From the Page to the Stage

St. Ambrose drama ministry’s “Living Stations: Were You There?” is meaningful for both the audience and the actors.

From now through Good Friday, St. Ambrose of Woodbury Catholic Church will present “Living Stations: Were You There?” a re-enactment of Christ’s journey to the cross, composed of 20 monologues performed by members of the church’s drama ministry. This marks the seventh time since its debut in 2010 that director Steve Peterson and his faithful crew have mounted a stage adaptation of the compelling Bible story in honor of the Lenten season.

Mike Miller has been a core member of the drama ministry since its earliest days, performing in the role of Peter and also crafting props in his personal woodshop. Miller says he’s enjoyed seeing the production grow from year to year. “We tweak it each year, but I think we’ve got the formula down now,” he says. In recent years, the production has come to include sound effects and even period-authentic costumes. Nonetheless, the set remains “minimalist,” and according to Peterson, this is by design. “This is something I learned in college [at Minnesota State University, Mankato] and still believe: the best set designer is in the mind of the audience,” he says. “You just need a few things to suggest [the rest].”

The play—or prayer service, as those involved prefer to call it—is composed of monologues interspersed with music, prayer and choreographed scenes. Each monologue ends with a question to the audience, inviting them to reflect on what they might have done had they found themselves in the shoes of the various figures whose speech and thoughts are represented, from Mary Magdalene to Judas to Pontius Pilate to Caiaphas, and many more. Miller says this presentation style is effective because it “humanizes the experience. You experience Peter’s doubt, Mary’s loss. You witness and go through it with them.”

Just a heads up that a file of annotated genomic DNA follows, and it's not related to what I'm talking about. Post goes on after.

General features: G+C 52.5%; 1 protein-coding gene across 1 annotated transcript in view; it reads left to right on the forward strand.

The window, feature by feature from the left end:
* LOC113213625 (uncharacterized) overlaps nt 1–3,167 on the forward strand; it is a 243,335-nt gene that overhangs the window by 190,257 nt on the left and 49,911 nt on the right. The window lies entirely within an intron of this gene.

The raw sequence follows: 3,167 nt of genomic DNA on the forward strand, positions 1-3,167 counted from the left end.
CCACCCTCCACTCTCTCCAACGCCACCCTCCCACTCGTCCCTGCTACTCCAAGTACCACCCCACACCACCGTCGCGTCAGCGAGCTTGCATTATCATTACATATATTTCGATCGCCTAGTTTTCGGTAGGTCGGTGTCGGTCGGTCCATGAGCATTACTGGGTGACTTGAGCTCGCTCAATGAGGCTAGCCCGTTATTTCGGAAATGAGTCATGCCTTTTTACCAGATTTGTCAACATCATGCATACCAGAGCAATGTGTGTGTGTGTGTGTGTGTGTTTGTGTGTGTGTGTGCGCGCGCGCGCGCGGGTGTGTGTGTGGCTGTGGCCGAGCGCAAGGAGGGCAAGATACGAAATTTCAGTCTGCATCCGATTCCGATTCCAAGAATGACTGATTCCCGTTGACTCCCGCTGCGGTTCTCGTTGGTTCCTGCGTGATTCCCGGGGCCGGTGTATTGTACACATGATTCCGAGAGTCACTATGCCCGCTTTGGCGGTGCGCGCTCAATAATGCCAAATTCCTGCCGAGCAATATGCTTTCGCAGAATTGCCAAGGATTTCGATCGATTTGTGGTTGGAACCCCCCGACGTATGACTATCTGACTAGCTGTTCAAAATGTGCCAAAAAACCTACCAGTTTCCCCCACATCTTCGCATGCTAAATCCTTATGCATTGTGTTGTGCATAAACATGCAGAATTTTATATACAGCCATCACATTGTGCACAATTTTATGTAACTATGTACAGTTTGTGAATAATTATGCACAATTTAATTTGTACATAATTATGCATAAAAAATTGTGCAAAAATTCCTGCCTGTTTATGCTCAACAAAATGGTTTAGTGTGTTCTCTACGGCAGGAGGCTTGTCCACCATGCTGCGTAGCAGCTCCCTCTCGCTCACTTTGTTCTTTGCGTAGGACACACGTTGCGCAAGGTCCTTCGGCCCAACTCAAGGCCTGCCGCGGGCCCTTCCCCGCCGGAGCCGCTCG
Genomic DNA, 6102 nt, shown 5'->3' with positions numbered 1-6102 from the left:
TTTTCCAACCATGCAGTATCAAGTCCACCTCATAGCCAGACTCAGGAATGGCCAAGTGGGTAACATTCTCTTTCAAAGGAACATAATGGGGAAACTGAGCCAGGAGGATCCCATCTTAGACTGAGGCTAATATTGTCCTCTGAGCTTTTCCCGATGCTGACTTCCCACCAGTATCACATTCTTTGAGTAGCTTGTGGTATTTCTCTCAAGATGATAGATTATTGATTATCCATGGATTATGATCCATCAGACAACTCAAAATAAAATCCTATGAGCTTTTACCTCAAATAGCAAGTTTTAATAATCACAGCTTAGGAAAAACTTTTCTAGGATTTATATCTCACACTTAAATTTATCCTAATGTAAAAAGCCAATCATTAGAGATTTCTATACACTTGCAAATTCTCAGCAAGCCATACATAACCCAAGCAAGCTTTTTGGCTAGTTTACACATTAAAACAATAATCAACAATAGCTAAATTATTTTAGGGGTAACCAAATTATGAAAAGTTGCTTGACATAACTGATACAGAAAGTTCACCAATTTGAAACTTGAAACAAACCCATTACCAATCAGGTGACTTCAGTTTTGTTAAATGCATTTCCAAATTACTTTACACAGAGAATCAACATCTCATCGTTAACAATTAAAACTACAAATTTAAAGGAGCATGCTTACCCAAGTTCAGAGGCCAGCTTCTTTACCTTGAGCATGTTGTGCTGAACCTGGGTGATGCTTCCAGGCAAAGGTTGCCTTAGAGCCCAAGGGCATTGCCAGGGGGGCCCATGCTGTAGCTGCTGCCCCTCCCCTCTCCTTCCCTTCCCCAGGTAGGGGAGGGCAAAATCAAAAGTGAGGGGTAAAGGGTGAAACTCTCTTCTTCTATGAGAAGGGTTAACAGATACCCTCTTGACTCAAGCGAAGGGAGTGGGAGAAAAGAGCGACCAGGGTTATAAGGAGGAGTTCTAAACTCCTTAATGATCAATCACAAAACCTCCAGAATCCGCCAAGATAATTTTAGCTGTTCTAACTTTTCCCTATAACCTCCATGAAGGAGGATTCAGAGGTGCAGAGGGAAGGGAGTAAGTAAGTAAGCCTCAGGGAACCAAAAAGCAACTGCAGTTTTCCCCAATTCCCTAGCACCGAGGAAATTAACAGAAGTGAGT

Patrice Moore agrees. An experienced stage performer, she’s been a member of the drama ministry since 2010, alternating between the roles of Mary Magdalene and Claudia. Moore says she is delighted by the overall simplicity of the production. “Compared to other Passion plays you might see, this one is less dramatic; the monologues really speak for themselves,” she says.

“It’s profoundly more impactful than just reading the stations,” says Norb Tennessen, whose roles have included Joseph of Arimathea and Pontius Pilate. "I imagine it’s very close to the real words, the ones that Peter said or the maid in the courtyard said.”

While Moore was already an experienced thespian, Tennessen and Miller were more unlikely candidates.  Tennessen says, “When they first asked me, I said, ‘No way.’ It was about the last thing in the world that I would have considered doing. But Steve said, ‘You can do it. Come to the audition,’ so I did, and by the grace of God, it worked out for me.”

There are five opportunities to catch the re-enactments this season, spanning from Ash Wednesday to Good Friday. All services are free with an optional donation.